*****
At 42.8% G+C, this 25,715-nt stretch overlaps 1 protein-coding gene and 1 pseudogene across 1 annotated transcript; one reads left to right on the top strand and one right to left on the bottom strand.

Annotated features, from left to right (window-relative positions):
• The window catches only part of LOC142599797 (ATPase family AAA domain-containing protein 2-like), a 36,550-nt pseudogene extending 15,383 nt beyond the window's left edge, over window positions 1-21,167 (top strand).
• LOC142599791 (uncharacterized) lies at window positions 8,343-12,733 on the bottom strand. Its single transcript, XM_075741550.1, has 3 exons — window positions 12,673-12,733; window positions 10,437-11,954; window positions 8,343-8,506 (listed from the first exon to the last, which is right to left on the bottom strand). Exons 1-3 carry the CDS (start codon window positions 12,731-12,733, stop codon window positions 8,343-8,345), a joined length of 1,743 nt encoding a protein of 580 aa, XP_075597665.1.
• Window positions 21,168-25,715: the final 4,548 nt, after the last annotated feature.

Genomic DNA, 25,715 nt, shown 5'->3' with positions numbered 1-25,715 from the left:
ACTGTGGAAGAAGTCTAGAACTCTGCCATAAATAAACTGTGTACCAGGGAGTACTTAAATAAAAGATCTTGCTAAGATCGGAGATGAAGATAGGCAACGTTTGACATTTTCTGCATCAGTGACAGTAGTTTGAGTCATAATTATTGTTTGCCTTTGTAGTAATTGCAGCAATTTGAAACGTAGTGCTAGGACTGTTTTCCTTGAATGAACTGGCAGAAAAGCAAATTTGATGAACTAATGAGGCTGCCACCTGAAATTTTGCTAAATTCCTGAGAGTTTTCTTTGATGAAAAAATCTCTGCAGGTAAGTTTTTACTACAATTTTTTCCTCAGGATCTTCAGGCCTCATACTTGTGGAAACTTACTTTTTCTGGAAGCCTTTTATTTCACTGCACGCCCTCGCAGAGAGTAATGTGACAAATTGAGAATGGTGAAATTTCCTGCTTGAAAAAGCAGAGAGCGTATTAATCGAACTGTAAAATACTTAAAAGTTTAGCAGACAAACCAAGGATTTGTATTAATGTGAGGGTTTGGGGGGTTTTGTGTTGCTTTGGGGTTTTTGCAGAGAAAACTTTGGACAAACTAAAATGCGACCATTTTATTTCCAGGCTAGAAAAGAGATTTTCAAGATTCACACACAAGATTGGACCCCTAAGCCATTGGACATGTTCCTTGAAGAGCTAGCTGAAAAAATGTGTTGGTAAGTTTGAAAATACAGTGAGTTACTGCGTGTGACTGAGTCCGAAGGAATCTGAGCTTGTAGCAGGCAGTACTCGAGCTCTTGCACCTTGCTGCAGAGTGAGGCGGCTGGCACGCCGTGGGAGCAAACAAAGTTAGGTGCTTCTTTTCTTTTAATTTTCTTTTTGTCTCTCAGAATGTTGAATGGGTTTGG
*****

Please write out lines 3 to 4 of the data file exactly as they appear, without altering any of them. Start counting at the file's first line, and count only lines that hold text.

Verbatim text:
• The window catches only part of LOC142599797 (ATPase family AAA domain-containing protein 2-like), a 36,550-nt pseudogene extending 15,383 nt beyond the window's left edge, over window positions 1-21,167 (top strand).
• LOC142599791 (uncharacterized) lies at window positions 8,343-12,733 on the bottom strand. Its single transcript, XM_075741550.1, has 3 exons — window positions 12,673-12,733; window positions 10,437-11,954; window positions 8,343-8,506 (listed from the first exon to the last, which is right to left on the bottom strand). Exons 1-3 carry the CDS (start codon window positions 12,731-12,733, stop codon window positions 8,343-8,345), a joined length of 1,743 nt encoding a protein of 580 aa, XP_075597665.1.